Can Netflix get in on the IFE game?


Want virtually unlimited streaming media content when you fly? Netflix thinks it has the answer to that challenge. The company’s chief product officer, Neil Hunt, has been quoted once again as saying that it might just be easier to skip the challenge of streaming content from its servers on the ground to passengers on planes via connectivity; it could put a full copy of the Netflix library on board instead.

“We are seeing the next-generation of Wi-Fi in planes, so that’s a direction,” he told Digital Spy. “The other direction is that we can fit the whole of Netflix into a box that’s this size [about 1 square foot], that can fit on a plane, so why not pursue that?”

Of course, just because a box can be sized to hold the full Netflix library does not mean that it will be flying any time soon. For starters, just being able to get a box with a bunch of hard drives in it doesn’t get that same box onto an aircraft. It doesn’t get that system integrated into the IFE or onboard connectivity systems. And it doesn’t immediately meet the FAA (or other authorities’) certification requirements. But technical problems can be overcome. And certifying server and WAP hardware is not insurmountable, as wireless IFE providers have shown. Third party platforms can be leveraged to ease the certification process. There’s also a decent chance that Netflix can convince an airline to add the weight and give up the space necessary to carry the kit. But there are also cost implications at play.

Specifically, how will the individual titles be licensed for sharing in the onboard environment? Does the cost to Netflix vary based on where the hardware is stored versus who is accessing it? If the content remains pay-walled on board does it remain under the current contract deals which Netflix and its providers have already agreed to? Typically Hollywood has taken a different approach when it comes to licensing public performance versus personal consumption. Inflight licensing has always been something special as well.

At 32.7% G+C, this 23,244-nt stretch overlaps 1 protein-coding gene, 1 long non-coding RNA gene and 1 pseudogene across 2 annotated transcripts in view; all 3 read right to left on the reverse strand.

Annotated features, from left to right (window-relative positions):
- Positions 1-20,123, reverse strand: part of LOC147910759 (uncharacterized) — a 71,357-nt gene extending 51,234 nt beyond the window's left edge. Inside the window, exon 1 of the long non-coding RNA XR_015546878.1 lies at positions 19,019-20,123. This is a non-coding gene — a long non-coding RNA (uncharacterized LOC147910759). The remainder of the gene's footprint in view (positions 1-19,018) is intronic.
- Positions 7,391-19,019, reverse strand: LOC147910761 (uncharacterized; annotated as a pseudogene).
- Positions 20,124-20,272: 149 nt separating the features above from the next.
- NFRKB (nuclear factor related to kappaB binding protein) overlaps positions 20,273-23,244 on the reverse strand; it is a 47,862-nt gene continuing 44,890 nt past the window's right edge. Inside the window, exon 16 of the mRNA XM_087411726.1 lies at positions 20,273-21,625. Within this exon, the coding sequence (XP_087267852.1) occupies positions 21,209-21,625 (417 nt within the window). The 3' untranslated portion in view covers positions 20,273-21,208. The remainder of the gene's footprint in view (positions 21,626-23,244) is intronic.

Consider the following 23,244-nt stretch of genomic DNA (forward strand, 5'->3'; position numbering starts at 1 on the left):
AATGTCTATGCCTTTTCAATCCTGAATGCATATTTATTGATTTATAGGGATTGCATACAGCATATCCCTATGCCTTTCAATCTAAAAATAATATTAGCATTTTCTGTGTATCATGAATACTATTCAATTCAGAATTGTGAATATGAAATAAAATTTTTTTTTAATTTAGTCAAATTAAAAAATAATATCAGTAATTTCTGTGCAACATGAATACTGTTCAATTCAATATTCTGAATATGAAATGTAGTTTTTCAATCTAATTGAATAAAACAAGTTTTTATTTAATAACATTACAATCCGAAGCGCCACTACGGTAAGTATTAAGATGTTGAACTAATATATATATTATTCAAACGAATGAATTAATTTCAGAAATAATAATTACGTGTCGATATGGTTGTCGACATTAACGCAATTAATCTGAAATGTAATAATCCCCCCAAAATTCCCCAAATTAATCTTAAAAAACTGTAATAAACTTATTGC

Industry experts have suggested that storing the content on the aircraft changes the licensing requirements, increasing costs. And IFE industry veteran Michael Childers suggested: “If we are talking about … cached content [on board] that is something that does require licensed rights. The same reason why a VOD Internet-based service provider can’t put a fileserver in a movie theater and say ‘I am not going to share my revenue with the studios anymore, I am simply going to stream Netflix and you bring your iPad and we’ll be fine’. It’s the same reason you cannot do the same thing on a college campus because those are theatrical rights and non-theatrical rights and those are preserved.”

The other cost question at play is whether it is even worth it to Netflix to put its content on board versus paying (or getting customers to pay) for the transmission bandwidth. JetBlue has struck deals with Amazon and MLB.TV to pay for the bandwidth costs of pushing their content (and others’) on to its aircraft over the ViaSat/Thales connectivity platform. That solution, dubbed “Bring Your Own (Content) Rights” by ViaSat executives, takes advantage of ubiquitous connectivity and ever dropping bandwidth costs to deliver the streaming content to users while not worrying about onboard content storage or the associated licensing.

BYOR also saves on the costs for content loads (either bandwidth of some sort or a technician visiting the aircraft). It keeps maintenance costs down. And it is a proven concept rather than a theoretical. Hunt admits that his “Netflix in a box” idea is at least a couple years off, if it every really takes flight. And with the current and projected bandwidth cost and availability trends there is a very real chance it remains grounded, or emerges in another form, perhaps in partnership with current IFE stakeholders.